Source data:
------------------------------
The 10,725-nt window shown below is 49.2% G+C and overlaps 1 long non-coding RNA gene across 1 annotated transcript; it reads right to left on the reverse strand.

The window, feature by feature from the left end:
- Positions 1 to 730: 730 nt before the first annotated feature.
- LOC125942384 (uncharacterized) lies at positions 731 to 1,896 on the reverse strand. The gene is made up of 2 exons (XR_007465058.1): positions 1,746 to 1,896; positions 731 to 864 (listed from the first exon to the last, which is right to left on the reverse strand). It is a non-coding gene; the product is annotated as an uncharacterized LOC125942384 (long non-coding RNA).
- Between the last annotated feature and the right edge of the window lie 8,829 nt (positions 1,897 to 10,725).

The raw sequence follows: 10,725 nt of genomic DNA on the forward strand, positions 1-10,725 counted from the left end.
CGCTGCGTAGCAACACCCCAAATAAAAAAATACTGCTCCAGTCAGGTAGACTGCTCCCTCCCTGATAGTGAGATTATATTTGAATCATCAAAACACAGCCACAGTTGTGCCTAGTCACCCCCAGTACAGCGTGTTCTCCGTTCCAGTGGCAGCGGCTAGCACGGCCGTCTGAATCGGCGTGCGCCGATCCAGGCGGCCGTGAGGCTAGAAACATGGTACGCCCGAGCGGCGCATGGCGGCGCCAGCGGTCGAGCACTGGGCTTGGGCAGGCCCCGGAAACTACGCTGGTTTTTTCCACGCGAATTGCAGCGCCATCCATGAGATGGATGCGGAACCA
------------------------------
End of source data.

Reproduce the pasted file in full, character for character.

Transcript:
The 10,725-nt window shown below is 49.2% G+C and overlaps 1 long non-coding RNA gene across 1 annotated transcript; it reads right to left on the reverse strand.

The window, feature by feature from the left end:
- Positions 1 to 730: 730 nt before the first annotated feature.
- LOC125942384 (uncharacterized) lies at positions 731 to 1,896 on the reverse strand. The gene is made up of 2 exons (XR_007465058.1): positions 1,746 to 1,896; positions 731 to 864 (listed from the first exon to the last, which is right to left on the reverse strand). It is a non-coding gene; the product is annotated as an uncharacterized LOC125942384 (long non-coding RNA).
- Between the last annotated feature and the right edge of the window lie 8,829 nt (positions 1,897 to 10,725).

The raw sequence follows: 10,725 nt of genomic DNA on the forward strand, positions 1-10,725 counted from the left end.
CGCTGCGTAGCAACACCCCAAATAAAAAAATACTGCTCCAGTCAGGTAGACTGCTCCCTCCCTGATAGTGAGATTATATTTGAATCATCAAAACACAGCCACAGTTGTGCCTAGTCACCCCCAGTACAGCGTGTTCTCCGTTCCAGTGGCAGCGGCTAGCACGGCCGTCTGAATCGGCGTGCGCCGATCCAGGCGGCCGTGAGGCTAGAAACATGGTACGCCCGAGCGGCGCATGGCGGCGCCAGCGGTCGAGCACTGGGCTTGGGCAGGCCCCGGAAACTACGCTGGTTTTTTCCACGCGAATTGCAGCGCCATCCATGAGATGGATGCGGAACCA